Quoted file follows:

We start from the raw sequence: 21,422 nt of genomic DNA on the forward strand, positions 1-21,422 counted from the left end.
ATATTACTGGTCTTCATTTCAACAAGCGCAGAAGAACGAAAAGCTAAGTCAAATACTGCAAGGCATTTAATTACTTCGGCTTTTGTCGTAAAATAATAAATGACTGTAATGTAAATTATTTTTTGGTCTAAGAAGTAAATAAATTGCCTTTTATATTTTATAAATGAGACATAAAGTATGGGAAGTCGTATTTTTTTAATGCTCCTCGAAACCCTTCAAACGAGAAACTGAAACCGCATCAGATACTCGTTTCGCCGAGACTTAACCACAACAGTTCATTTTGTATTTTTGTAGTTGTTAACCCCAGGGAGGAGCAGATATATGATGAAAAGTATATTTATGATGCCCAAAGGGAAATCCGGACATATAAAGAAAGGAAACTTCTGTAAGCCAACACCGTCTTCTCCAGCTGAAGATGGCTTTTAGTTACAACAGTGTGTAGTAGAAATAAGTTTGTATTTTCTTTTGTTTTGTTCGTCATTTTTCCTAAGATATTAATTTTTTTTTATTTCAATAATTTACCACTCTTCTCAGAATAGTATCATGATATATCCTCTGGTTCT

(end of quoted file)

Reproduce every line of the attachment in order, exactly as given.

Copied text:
We start from the raw sequence: 21,422 nt of genomic DNA on the forward strand, positions 1-21,422 counted from the left end.
ATATTACTGGTCTTCATTTCAACAAGCGCAGAAGAACGAAAAGCTAAGTCAAATACTGCAAGGCATTTAATTACTTCGGCTTTTGTCGTAAAATAATAAATGACTGTAATGTAAATTATTTTTTGGTCTAAGAAGTAAATAAATTGCCTTTTATATTTTATAAATGAGACATAAAGTATGGGAAGTCGTATTTTTTTAATGCTCCTCGAAACCCTTCAAACGAGAAACTGAAACCGCATCAGATACTCGTTTCGCCGAGACTTAACCACAACAGTTCATTTTGTATTTTTGTAGTTGTTAACCCCAGGGAGGAGCAGATATATGATGAAAAGTATATTTATGATGCCCAAAGGGAAATCCGGACATATAAAGAAAGGAAACTTCTGTAAGCCAACACCGTCTTCTCCAGCTGAAGATGGCTTTTAGTTACAACAGTGTGTAGTAGAAATAAGTTTGTATTTTCTTTTGTTTTGTTCGTCATTTTTCCTAAGATATTAATTTTTTTTTATTTCAATAATTTACCACTCTTCTCAGAATAGTATCATGATATATCCTCTGGTTCT